I find myself thinking about various parts of this story during the day. I love her humble beginnings & I could totally see myself falling into midwifery the way she did (although I'm not sure lay midwifery the way she learned it is even an option anymore) and I can't agree more that book & class training doesn't even compare to hands-on, in-your-face real-life training. And she are so ballsy, I love it. I appreciated the ride she took me on, and certain women have stuck with me, especially the poor, abused women who endured so much. I don't know that I would have had her patience to deal with some of the men she had to encounter.
One of my favorite parts was after reading about Lynn Richards' VBAC, I immediately sent her a message & said, "hey! I just read about you in the book I'm reading!" It's so amazing to be a part of this incredible community of the most amazing women I've ever met.
Carol, I feel like there's more I want to say, but I am going to sign off now with an enormous Thank You in my heart for sharing your experiences with the world. And I'm so grateful to my hostelmate who recommended I read your book.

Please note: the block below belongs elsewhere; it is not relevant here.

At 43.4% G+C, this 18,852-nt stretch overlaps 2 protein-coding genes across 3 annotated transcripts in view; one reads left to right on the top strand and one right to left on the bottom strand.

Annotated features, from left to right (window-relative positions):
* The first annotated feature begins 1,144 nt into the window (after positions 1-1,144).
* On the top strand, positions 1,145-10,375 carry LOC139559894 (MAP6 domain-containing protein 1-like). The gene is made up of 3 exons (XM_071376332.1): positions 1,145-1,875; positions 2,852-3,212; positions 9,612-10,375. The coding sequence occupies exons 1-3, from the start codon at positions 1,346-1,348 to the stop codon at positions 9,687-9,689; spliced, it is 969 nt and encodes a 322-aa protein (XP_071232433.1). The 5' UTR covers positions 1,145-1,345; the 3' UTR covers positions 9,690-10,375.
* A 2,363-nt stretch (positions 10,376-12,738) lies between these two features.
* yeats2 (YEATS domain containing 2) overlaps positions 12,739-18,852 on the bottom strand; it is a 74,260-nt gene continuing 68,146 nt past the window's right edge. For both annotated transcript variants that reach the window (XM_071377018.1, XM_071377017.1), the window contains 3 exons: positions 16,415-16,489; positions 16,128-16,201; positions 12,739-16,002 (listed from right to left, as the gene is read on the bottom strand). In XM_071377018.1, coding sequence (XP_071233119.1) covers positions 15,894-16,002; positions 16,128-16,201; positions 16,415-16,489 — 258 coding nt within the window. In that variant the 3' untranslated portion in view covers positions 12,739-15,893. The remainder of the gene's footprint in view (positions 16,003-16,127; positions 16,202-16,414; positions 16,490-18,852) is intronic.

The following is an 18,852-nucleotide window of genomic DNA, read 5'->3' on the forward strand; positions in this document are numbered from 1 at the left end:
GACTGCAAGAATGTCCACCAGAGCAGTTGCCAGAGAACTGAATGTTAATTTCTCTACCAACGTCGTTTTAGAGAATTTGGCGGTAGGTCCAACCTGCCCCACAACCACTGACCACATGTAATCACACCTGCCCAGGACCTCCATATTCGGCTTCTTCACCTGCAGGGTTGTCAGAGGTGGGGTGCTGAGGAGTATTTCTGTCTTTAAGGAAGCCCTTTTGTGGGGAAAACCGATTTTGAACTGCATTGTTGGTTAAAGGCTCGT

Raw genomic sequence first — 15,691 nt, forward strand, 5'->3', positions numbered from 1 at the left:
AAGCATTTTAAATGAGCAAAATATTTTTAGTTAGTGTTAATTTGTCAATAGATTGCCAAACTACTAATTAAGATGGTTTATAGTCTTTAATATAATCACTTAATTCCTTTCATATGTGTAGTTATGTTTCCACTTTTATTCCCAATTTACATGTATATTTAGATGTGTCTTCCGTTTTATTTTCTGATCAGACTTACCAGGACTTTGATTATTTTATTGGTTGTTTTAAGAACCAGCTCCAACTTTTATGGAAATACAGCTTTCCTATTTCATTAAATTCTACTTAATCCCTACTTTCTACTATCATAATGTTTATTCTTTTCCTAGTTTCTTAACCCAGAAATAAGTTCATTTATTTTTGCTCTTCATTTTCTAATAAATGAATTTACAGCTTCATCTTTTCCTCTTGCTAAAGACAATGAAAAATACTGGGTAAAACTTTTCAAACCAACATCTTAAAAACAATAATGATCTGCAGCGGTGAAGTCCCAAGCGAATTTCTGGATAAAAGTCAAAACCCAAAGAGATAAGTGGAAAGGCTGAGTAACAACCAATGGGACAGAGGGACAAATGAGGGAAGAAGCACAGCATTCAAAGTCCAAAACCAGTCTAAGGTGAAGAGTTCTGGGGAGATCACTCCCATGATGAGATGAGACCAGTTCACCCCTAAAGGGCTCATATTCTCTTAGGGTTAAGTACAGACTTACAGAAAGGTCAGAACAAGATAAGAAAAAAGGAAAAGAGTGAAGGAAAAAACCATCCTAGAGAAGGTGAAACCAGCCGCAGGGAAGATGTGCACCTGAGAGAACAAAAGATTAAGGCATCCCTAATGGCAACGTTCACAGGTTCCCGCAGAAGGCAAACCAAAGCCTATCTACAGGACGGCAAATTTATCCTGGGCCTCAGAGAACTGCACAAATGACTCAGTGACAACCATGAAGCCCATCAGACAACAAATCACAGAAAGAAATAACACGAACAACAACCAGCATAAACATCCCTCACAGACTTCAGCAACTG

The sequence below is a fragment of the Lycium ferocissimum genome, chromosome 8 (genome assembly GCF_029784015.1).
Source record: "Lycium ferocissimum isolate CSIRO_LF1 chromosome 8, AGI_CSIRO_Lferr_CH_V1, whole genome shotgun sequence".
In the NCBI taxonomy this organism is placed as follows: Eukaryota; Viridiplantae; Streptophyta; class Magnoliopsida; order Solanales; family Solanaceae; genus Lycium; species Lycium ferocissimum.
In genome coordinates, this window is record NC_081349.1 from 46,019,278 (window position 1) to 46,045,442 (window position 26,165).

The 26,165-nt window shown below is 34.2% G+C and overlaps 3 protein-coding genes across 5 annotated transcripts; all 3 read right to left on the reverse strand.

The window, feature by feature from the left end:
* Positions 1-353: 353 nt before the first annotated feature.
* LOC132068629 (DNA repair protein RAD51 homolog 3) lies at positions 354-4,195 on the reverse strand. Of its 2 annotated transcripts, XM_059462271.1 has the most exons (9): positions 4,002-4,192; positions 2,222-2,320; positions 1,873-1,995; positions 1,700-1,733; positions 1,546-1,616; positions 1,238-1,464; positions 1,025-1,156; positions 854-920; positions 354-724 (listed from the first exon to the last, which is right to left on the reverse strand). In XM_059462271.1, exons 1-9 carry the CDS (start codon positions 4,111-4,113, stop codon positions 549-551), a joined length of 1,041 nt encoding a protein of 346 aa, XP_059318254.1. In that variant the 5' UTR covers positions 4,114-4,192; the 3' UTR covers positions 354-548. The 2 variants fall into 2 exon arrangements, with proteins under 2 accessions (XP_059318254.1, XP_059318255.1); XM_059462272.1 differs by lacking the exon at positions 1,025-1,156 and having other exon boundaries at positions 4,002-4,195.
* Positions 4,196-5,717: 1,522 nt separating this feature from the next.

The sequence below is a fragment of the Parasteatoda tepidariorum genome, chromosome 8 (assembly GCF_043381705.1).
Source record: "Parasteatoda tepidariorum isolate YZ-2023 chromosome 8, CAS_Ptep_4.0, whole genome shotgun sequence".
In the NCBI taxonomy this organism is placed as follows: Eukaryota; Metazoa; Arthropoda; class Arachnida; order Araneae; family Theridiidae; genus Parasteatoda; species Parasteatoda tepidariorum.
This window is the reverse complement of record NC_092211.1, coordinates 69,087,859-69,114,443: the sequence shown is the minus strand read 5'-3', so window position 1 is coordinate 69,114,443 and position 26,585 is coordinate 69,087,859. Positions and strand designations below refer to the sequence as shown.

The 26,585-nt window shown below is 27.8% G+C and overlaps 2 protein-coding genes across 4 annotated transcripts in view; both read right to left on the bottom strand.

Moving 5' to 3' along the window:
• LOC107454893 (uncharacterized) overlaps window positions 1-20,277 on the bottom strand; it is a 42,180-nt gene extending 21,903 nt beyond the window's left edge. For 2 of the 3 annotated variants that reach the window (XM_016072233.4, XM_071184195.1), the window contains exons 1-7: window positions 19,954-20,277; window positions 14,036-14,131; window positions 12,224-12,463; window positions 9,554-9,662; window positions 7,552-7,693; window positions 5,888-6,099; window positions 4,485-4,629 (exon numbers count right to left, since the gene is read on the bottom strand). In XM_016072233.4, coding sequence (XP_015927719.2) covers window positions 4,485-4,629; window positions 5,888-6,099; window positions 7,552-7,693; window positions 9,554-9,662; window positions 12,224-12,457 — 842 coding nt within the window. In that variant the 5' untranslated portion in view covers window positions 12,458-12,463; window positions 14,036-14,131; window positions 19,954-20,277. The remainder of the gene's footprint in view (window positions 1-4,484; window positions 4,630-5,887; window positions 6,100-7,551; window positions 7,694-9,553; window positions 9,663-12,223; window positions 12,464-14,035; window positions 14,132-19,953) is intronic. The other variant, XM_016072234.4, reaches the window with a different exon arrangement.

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11 of 13 people found the following review helpful
on July 31, 2008
I just finished reading this book! It's FABULOUS! I couln't put it down. (Would make a great movie!)
I've known the author, Carol Leonard, seems like - all my life! She is an exhilarating woman and excitement and fabulousness just follow her around!
I can totally see these things happening to her, thru her, because of her. She is a catalyst and well known in our State for all her work - pioneering midwifery and bringing it to the forefront of our legislators and the lay people.
I didn't know much about midwifery and STILL this book is a wonderful read.
You don't have to be a midwife to enjoy this story of love and life. You just have to have a pulse.
Wendy
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4 of 4 people found the following review helpful
on March 6, 2010